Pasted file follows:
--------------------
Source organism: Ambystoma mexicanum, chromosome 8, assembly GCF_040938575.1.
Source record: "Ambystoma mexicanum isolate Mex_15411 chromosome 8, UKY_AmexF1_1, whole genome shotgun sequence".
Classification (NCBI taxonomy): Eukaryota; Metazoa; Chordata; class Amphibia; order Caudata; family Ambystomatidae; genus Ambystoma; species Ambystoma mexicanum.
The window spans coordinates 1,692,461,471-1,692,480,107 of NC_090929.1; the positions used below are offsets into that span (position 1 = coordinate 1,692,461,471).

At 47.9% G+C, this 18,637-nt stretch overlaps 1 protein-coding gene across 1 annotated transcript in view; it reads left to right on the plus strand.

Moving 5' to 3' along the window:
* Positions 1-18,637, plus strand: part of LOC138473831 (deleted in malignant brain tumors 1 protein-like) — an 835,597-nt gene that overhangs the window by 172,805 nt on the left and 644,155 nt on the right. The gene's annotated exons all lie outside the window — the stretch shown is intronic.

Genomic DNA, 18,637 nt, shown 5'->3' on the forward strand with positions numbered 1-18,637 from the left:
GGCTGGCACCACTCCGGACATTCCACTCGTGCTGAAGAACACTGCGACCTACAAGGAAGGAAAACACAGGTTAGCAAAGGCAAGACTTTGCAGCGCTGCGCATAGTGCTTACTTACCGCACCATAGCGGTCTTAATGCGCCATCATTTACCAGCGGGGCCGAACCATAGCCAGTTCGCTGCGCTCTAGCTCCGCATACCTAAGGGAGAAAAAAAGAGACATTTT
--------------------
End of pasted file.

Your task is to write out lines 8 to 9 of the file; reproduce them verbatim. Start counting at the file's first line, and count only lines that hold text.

Genomic DNA, 18,637 nt, shown 5'->3' on the forward strand with positions numbered 1-18,637 from the left:
GGCTGGCACCACTCCGGACATTCCACTCGTGCTGAAGAACACTGCGACCTACAAGGAAGGAAAACACAGGTTAGCAAAGGCAAGACTTTGCAGCGCTGCGCATAGTGCTTACTTACCGCACCATAGCGGTCTTAATGCGCCATCATTTACCAGCGGGGCCGAACCATAGCCAGTTCGCTGCGCTCTAGCTCCGCATACCTAAGGGAGAAAAAAAGAGACATTTT